Tuesday, July 21, 2015

off the grid: ghost city cumberland terrace

This installment of my "Ghost City" column for The Grid was originally published on January 15, 2013.

Toronto Life, December 1985.
That Cumberland Terrace exists as a time capsule of shopping-mall design fits well with one of the site’s earliest uses: A cemetery preserving the memory of loved ones. Currently honoured with a plaque on the 2 Bloor West tower, Potter’s Field was Toronto’s first non-denominational burial ground when it opened in July 1826.




Just as redevelopment a century-and-a-half later pushed out the coffee houses and hippie kids, the growing village of Yorkville successfully petitioned to close the cemetery in 1855. Getting rid of Potter’s Field wasn’t easy—though many remains, including those of 1837 rebels Samuel Lount and Peter Matthews, were quickly moved to the Necropolis, it wasn’t until 1881 that the last of the unclaimed bones were legally sent elsewhere.

Northwest corner of Bloor and Yonge, with view of the old Pilot Tavern location, late 1960s or early 1970s. Photo by Ellis Wiley. City of Toronto Archives, Fonds 124, File 2, Image 110. Click on image for larger version.
The property was soon covered over with businesses and residences. Among the most venerable was the Pilot Tavern, which began as a booze-free restaurant at 800 Yonge St. in 1944. Newspaper ads following its receipt of a liquor licence in 1949 touted the Pilot as “a guide to good foods” specializing in barbecued chicken and broiled steaks. By the 1960s, its location close to the Yorkville scene made it a hangout for artists and writers. Legend has it that when construction of 2 Bloor West and Cumberland Terrace forced the Pilot to relocate to an old auto-repair shop on Cumberland Street in 1972, regulars helped move the fixtures and furniture to hasten the bar’s reopening.

Globe and Mail, October 14, 1974.
“The nicest way from Yonge to Bay” was Cumberland Terrace’s slogan when it opened on Oct. 14, 1974. Described in an ad as “three glass-enclosed levels of intriguing shops and restaurants,” it utilized fashionable hues of red-and-orange brick and flooring to enhance its landscaped interior. Initial tenants included a mix of chains (Black’s, Classic Book Shops, Dack’s Shoes, LCBO), and independent retailers with odd names like Mr Eat ’Em. Highlights of day one included a steam calliope playing at the northwest corner of Yonge and Bloor and a display of classic cars sponsored by a cigarette maker. Within a month, DeBoer’s opened a two-floor furniture store. The mall’s location above a busy subway junction and across the street from a new parking lot seemed to bode well for its future.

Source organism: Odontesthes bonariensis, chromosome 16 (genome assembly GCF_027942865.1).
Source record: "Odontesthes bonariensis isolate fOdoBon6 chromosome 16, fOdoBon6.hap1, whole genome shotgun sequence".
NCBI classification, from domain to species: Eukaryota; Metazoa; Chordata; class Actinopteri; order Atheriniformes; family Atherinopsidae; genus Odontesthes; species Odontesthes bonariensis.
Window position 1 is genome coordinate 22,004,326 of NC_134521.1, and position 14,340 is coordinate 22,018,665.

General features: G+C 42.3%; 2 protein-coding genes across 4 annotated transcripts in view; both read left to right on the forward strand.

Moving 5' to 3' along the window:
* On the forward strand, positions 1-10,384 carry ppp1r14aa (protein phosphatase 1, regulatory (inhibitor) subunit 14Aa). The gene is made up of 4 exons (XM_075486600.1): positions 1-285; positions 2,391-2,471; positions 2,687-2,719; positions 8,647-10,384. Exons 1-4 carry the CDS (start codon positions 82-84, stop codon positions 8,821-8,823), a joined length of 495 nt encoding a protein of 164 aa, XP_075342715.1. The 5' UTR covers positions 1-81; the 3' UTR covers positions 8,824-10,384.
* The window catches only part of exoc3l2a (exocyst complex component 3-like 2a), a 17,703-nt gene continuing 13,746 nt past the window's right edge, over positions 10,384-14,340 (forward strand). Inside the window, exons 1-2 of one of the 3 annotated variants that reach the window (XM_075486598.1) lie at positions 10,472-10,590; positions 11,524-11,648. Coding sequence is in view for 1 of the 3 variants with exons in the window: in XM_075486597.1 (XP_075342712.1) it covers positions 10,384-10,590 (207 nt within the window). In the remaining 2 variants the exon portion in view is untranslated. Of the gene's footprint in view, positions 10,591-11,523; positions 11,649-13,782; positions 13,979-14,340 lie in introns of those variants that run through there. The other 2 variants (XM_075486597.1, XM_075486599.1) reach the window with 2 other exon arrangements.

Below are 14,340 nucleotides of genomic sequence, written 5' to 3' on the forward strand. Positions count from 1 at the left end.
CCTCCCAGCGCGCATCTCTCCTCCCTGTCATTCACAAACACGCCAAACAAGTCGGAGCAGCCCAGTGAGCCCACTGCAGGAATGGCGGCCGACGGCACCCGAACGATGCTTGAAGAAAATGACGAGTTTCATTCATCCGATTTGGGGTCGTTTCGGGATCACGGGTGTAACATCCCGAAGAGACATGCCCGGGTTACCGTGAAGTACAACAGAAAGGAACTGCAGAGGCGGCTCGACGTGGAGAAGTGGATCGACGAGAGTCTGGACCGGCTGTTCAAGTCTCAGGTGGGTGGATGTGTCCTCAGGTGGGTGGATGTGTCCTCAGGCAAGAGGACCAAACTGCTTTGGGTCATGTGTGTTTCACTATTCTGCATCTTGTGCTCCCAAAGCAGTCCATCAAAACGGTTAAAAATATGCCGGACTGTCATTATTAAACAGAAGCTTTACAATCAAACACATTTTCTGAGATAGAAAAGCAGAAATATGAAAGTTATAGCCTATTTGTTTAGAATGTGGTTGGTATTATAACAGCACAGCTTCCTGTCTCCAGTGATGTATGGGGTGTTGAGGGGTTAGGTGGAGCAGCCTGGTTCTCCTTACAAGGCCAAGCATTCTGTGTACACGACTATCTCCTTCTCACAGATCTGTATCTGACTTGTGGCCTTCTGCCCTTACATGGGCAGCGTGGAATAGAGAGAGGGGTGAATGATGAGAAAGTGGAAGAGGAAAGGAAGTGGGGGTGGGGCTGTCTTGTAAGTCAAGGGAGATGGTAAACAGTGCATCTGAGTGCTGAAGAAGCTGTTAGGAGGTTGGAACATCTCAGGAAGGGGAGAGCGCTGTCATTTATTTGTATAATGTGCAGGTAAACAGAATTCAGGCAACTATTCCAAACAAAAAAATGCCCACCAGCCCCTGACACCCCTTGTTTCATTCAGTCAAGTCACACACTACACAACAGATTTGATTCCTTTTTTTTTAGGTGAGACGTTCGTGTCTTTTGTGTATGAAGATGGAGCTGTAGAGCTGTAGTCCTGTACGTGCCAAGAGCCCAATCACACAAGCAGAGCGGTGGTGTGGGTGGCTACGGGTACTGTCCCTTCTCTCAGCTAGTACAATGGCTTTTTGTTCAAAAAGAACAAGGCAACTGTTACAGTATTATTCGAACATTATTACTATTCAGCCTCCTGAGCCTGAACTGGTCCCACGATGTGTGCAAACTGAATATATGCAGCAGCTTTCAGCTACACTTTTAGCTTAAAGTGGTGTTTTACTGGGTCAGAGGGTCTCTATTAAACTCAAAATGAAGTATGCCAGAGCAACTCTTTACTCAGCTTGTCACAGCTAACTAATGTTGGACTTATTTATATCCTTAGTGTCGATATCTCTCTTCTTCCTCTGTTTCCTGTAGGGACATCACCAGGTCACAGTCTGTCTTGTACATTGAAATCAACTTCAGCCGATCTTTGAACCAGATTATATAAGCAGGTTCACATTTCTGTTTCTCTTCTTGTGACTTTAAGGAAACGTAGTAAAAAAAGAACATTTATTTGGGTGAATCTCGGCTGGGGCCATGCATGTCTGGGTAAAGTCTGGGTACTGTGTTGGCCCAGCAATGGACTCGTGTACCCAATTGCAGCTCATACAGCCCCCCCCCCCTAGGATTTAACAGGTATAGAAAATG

Toronto Star, April 10, 1981.
One of the mall’s periodic antique shows caused controversy when a vendor was removed for breastfeeding in April 1981. Jennifer Trott was feeding her two-month old son when boutique owner Rosalie Antel started yelling at her. Antel told the press that Trott’s activity in front of the store made her and her customers uncomfortable, apparently for sanitary reasons. “She was handling dirty money,” she told the Globe and Mail. “She was giving change to people. I don’t think it’s healthy.” Mall manager Ray Wolf asked Trott to move to a less visible part of her booth while breast-feeding, prompting Trott to tell passersby that management opposed children. She was kicked off the premises after telling Wolf’s secretary to go to hell. Two weeks later, Trott and 40 other mothers held a breastfeeding protest inside the mall. While Antel thought the demonstration was “degrading and dirty,” most onlookers supported the protesters and mall management let them be. As one witness put it, “A kid’s hungry, he’s got to eat.”

3 Level Shopping
Photo of Cumberland Terrace taken along Cumberland Street, April 10, 2008.
The mall slowly decayed over the following decades, as its higher-end retailers moved elsewhere and its upper levels emptied. As the owners failed to upgrade the premises, Cumberland Terrace became an unofficial monument to 1970s shopping design. Despite providing a home for independent businesses, it was increasingly viewed as a blight on the increasingly aspirational neighbourhood streetscape. “It’s pretty sad,” Yorkville-Bloor BIA general manager Briar de Lange observed in 2008. “They’ve really only been able to keep the lights on.”

In 2008, Oxford Properties revealed plans designed by architectural firm Bregman + Hamann for a new complex featuring retail, two condo towers, and nine luxury town homes. Holt Renfrew expressed interest in expanding its nearby store into the project, which was slated to begin by spring 2010. While the city approved the proposal in February 2010, neighbouring businesses like the Pilot Tavern were concerned about the development’s impact, especially the height of its podium, which developers agreed to set back further from the street. While an appeal at the OMB was settled in April 2011, groundbreaking doesn’t appear to be on the horizon. During this lull, history buffs should take advantage of one of the last barely altered examples of 1970s Toronto retail architecture.

Additional material from the April 22, 1981 and August 23, 2008 editions of the Globe and Mail, and the January 16, 1953, October 14, 1974, April 10, 1981, and November 27, 1994 editions of the Toronto Star.

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Panel on Gallery Moos, Cumberland Terrace, November 2014. Click on image for larger version.
As of July 2015, Cumberland Terrace is still operating. To cover its walls and empty retail spaces, panels commemorating the history of the surrounding neighbourhood were installed in 2014. There are also odd features such as the vending machine which dispenses cufflinks (and its former partner, the one which dispensed gourmet doughnuts).

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